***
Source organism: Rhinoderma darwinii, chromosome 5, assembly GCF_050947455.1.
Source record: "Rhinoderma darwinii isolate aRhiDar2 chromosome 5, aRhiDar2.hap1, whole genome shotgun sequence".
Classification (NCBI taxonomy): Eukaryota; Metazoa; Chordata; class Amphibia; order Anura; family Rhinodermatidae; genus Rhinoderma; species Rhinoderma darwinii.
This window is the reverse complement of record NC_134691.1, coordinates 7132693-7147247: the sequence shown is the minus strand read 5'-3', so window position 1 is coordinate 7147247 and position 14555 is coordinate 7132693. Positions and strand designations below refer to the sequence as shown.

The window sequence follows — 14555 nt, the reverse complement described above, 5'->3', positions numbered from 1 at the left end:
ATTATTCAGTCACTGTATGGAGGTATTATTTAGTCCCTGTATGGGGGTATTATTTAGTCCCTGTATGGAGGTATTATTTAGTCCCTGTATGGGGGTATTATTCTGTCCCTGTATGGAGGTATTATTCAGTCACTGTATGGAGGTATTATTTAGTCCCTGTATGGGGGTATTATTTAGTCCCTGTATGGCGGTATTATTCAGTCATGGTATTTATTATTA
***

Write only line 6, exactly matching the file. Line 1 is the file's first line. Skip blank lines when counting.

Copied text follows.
ATTATTCAGTCACTGTATGGAGGTATTATTTAGTCCCTGTATGGGGGTATTATTTAGTCCCTGTATGGAGGTATTATTTAGTCCCTGTATGGGGGTATTATTCTGTCCCTGTATGGAGGTATTATTCAGTCACTGTATGGAGGTATTATTTAGTCCCTGTATGGGGGTATTATTTAGTCCCTGTATGGCGGTATTATTCAGTCATGGTATTTATTATTA